“Not knowing how their money will be spent sometimes holds people back from supporting a charity,” says Jason Franklin, who teaches nonprofit management and philanthropy at New York University and is executive director of Bolder Giving, a nonprofit focused on helping Americans give more effectively.

Meanwhile, recent news reports that major charities employ telemarketing firms that eat up more than half of funds raised may not have inspired confidence to open up your wallet.

Use this guide to make sure the maximum amount of your donation is going toward a deserving cause.

Sharpen your focus

A 2012 study from the Chronicle of Philanthropy reports that the median amount American households donate to charity each year is $2,564. That’s a nice chunk of change, but not if you’re divvying it up among dozens of organizations.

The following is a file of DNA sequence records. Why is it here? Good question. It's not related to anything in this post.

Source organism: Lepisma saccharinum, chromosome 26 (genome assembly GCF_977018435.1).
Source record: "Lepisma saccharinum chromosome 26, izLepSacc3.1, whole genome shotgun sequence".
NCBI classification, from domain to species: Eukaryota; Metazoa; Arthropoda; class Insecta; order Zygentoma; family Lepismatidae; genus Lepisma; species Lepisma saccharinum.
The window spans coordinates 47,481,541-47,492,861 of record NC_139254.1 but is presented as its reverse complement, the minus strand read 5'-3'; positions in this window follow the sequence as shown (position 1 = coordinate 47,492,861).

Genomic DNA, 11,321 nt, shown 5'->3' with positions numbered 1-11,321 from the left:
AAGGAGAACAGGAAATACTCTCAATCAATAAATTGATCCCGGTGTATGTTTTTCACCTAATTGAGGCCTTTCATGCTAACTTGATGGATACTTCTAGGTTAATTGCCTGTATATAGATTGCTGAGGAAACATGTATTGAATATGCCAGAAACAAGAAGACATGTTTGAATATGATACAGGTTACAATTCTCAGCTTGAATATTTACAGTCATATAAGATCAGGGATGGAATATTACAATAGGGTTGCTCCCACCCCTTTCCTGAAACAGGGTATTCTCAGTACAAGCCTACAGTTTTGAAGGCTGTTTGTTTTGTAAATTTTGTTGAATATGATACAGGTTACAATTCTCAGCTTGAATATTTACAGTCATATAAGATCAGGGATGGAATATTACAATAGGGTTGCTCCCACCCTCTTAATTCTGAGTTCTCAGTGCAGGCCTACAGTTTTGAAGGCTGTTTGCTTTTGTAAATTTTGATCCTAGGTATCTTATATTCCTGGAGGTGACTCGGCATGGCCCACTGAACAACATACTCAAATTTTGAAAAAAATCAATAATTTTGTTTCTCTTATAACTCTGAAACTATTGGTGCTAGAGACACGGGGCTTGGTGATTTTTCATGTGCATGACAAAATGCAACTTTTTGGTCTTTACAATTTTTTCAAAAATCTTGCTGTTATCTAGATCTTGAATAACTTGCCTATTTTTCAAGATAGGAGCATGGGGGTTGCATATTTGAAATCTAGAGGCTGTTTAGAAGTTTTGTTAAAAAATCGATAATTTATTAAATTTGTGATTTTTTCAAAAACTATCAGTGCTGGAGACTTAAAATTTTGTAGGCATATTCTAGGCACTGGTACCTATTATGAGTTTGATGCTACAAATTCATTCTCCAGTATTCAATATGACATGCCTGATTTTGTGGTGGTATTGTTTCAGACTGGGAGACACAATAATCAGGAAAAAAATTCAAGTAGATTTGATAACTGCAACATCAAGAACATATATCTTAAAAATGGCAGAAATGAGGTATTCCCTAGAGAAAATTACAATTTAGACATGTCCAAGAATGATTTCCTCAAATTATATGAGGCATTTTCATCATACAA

“For every gift, there are fixed costs associated with stewarding and tracking it,” adds Patrick Rooney, director of the Center on Philanthropy at Indiana University. “So the smaller the gift, the larger the percentage that goes to transaction and administrative costs.”

Related: Tighten up Your Holiday Spending Budget

Don’t want to limit your donations to one or two organizations all year? Franklin suggests using the 50/20/30 rule: Half your giving should be focused on one charity — the gift you’ll spend the most time thinking about. Then set aside 20% for small impulse gifts and the final 30% for institutions you support on a regular basis, like your alma mater or your church.

Get with the new thinking

For the past decade the conventional wisdom has been to look up your preferred organizations’ financials on GuideStar.org or CharityNavigator.org and stick with ones that limit their overhead expenses to less than 20% of their budget.